As for the Duyfken, two years earlier it had joined a fleet led by Willem Cornelisz Schouten, whose four ships reached Bantam on Christmas day, coming up against a Portuguese fleet of no less than thirty vessels. The plucky Dutch engaged this force in intermittent skirmishes, taking only a week drive them off. The dominance of the Iberians (Portuguese and Spanish) had been cracked.

After repairs, Duyfken sailed to the spice-trading port of Ternate in the Moluccas, taking on a cargo of cloves. She then sailed to Banda islands to load up with nutmeg, and thence eastwards to check what the Portuguese were up to. After this voyage, Duyfken set off for her homeland in company with some larger ships but was separated from them in a storm off Africa, still reaching the Netherlands before them in early 1603. ternate THE DUTCH EAST INDIA COMPANY: In 1602, the Netherlands government had sponsored the establishment of the United East India Company (VoC), and granted it monopoly of trade in Asia, thus combining the strength of the former competing-cum-cooperating merchants. The cartel had the right to build forts, raise armies, make treaties and militarily engage in the region as it saw fit.

The VoC assembled a 12-vessel fleet under Admiral van der Hagen, with instructions to intimidate Spanish and Portuguese ships on the coasts of Africa and India, and to chase the Iberians out of the Duyfken2Spice Islands. The refitted Duyfken, skippered by Willem Janszoon, was part of this fleet, which embarked for the Indies again in late 1603. They captured two Portuguese ships near Africa before arriving in Bantam on the eve of 1604.

In 1605, Duyfken was in a fleet that recaptured the key island of Amboina from the Portuguese. Then onward to Banda, consolidating the Dutch trading post there. The Duyfken and another vessel stayed in the area for three years exploring trading opportunities.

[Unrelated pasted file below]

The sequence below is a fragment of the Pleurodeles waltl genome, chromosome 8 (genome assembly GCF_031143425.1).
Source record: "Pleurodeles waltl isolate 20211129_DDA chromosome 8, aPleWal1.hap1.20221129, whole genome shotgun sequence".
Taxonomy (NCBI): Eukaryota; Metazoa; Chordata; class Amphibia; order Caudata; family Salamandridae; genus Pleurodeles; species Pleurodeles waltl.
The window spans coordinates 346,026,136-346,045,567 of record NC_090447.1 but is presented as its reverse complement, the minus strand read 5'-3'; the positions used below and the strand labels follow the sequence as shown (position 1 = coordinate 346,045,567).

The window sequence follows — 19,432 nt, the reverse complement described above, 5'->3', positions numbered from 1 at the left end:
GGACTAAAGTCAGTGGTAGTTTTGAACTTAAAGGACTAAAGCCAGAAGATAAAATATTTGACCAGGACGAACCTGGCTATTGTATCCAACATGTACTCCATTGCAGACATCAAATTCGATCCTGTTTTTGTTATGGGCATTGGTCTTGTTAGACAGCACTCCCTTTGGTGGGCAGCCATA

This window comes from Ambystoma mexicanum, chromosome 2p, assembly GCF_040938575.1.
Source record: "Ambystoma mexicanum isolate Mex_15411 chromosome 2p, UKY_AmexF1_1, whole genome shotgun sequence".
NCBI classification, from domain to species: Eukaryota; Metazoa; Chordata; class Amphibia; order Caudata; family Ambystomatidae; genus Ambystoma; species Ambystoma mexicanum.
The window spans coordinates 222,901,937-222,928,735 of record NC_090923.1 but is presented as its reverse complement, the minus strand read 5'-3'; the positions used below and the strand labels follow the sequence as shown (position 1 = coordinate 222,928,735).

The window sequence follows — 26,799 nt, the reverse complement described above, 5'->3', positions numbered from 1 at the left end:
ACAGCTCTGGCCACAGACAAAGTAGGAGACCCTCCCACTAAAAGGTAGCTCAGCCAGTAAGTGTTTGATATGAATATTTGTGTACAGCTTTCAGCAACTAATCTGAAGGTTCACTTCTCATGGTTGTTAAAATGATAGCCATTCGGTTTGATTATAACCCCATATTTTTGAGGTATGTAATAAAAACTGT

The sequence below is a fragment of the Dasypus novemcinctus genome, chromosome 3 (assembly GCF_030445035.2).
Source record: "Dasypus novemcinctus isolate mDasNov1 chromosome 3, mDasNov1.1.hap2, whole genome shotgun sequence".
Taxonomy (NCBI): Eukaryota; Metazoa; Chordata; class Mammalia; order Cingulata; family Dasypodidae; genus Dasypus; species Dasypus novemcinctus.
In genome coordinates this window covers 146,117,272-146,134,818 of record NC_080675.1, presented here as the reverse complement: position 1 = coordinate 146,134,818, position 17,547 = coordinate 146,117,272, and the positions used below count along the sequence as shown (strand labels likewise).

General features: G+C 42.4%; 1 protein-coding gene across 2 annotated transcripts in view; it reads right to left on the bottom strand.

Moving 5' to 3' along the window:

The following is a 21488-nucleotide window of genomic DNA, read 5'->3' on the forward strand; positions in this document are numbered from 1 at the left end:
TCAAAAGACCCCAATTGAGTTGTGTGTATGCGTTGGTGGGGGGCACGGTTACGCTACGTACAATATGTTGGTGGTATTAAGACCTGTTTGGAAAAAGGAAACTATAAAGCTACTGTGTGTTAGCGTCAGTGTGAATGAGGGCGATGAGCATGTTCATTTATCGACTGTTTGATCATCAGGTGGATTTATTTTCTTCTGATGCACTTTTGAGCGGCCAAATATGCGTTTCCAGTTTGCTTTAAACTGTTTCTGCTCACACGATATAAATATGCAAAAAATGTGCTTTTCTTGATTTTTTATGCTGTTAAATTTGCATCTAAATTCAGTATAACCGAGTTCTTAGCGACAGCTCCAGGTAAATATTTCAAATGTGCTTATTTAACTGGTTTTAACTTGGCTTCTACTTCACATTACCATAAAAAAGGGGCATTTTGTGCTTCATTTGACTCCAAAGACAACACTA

THE TORRES STRAIT VOYAGE: The next year, Duyfken returned to Bantam to be fitted out for a mission we read of in an English trader’s diary: “The eighteenth, heere departed a small pinnasse of the Flemmings, for the discovery of the land called Nova ginnea [New Guinea].The captain was Willem Janszoon. After reaching Banda, Duyfken pushed easterly to the southern ‘belly’ of New Guinea,  rounded it and headed through the Arafura Sea until she arrived in the Gulf of Carpentaria in northern Australia. Changing course, she bumped into Cape York Peninsula, the huge finger of land that points at New Guinea. Janszoon imagined it was the New Guinea coast extending south, but he and his men were in fact the first whiteys to see or land on the continent of Australia. Karte_Expedition_Willem_Jansz_1605-1606They explored the coast southwards as far as Cape Keerweer, before heading back north. At the Batavia River, “in sending their men on shoare to intreate of Trade, there were nine of them killed by the Heathens… so they were constrained to returne.” Thus the very first white-black contact in Australia was marred by conflict. Duyfken continued until close to the northern-most tip of mainland Australia, and then north adjacent to the narrow neck of Torres Strait until she reached the coast of New Guinea. This area is so strewn with islands, reefs, sand banks and mists that Janszoon did not discern he was in a strait leading through to the Southwest Pacific. Baffled by obstructions, he headed west around New Guinea’s belly and home to Banda, arriving in May 1606.